Writing Salesforce Requirements Dramedy


  • Presenters are from Mavens, a salesforce.com implementation partner focusing on healthcare and life sciences especially pharmaceuticals
  • “Dramedy” includes:
    • Hero: Salesforce Admin
    • Sales manager that challenges hero
    • Fairy godmother, enlightening figure who advises Salesforce Admin
  • Will also demo a simple requirements management app that can be readily built in Salesforce

  • Illustration above demonstrates the real-world challenge that we all face
  • Any single project begins with a very simple goal in mind (shown on right side): a very simple rope swing
    • But, without a means of defining requirements, or a proper procedure for going about gathering information and formulating it, it is easy to for different people throughout the process of a project to have a different understanding or different interpretation of the requirement and ultimate goal

Act 1, Scene 1 - Enter Sales Manager, Exit Rationality

  • Requirements from Sales Manager:
    1. Manage Renewals - turn that on…
      • Had it at a previous company
    2. Start selling our own support in Salesforce in 2 months

  • This might feel familiar to admins/consultants
  • “Big shots” can be familiar with Salesforce but may think of Salesforce as something where we just toggle things on and off, not realizing that the platform by design is endlessly customizable
  • They often know enough to be excited about Salesforce, but not enough

Act 1, Scene 2 - Epiphany, Admin Hero receives enlightenment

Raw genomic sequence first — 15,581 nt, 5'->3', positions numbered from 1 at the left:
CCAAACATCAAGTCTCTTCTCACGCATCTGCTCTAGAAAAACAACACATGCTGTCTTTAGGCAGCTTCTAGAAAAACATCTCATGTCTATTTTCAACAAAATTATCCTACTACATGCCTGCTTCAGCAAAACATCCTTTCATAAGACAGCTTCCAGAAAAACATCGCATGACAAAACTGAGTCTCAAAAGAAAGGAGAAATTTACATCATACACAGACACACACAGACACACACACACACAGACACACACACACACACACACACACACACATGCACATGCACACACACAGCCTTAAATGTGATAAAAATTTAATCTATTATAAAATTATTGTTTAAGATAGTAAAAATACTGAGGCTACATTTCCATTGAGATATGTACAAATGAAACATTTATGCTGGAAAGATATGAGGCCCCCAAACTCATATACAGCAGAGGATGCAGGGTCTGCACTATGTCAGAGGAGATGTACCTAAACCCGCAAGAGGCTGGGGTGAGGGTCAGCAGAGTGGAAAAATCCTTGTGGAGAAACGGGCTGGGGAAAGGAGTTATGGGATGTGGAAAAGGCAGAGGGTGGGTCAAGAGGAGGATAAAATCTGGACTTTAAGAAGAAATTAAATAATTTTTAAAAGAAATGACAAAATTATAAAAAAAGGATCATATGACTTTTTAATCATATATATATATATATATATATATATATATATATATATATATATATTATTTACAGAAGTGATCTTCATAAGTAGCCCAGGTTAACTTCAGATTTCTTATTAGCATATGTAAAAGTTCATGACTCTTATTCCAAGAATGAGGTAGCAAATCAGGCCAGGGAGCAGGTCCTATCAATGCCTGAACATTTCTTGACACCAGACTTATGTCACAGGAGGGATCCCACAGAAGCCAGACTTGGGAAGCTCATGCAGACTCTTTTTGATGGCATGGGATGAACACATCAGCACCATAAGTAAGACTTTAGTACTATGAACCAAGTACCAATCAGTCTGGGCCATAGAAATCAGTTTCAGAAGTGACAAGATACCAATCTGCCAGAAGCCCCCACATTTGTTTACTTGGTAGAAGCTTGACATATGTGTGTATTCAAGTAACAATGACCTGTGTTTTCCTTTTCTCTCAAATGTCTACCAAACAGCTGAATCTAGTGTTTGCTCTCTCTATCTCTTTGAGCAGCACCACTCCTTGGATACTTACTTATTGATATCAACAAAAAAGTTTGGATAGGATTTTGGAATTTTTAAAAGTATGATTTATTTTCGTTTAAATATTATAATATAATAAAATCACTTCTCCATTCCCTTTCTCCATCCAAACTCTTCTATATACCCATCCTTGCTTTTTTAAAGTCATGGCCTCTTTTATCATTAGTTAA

• Admins are in a good position to help their stakeholders, but first you need good information
  • First, draft up some requirements to demonstrate your business acumen and get a running start
  • Focus on “Who, What, Why” - Who needs to do What and Why (for what business reason)
  • Prioritize your workload - just make sure you have a plan in place to go about refining your understanding ahead of the deadline

Example App for Managing Requirements and Requests

  • Use the power of the platform to track requirements - for example use an app developed by the Maven team that leverages the console UI:
    • Highlight panel at the top includes the User Story, which encompasses the Who/What/Why

  • List views are available on the left (Icebox, Backlog, In Progress, Done) with the various statuses
    • Icebox contains the unrefined requirements that aren’t well understood by the data team yet
    • Backlog contains refined requirements that have been distilled into user stories, and which the admins have committed to delivering
      • Items in the Backlog cannot be changed
      • Nobody moves anything into the backlog without admin’s agreement
    • In Process contains requirements that in process of being built out
    • Done can mean different things to different companies. Examples:
      • Tested, deployed to production, ready for use by users
      • Completed in a Dev org, pending testing and/or deployment to production

  • Chatter is used in the middle to track progress working through certain requirements using a feed-based layout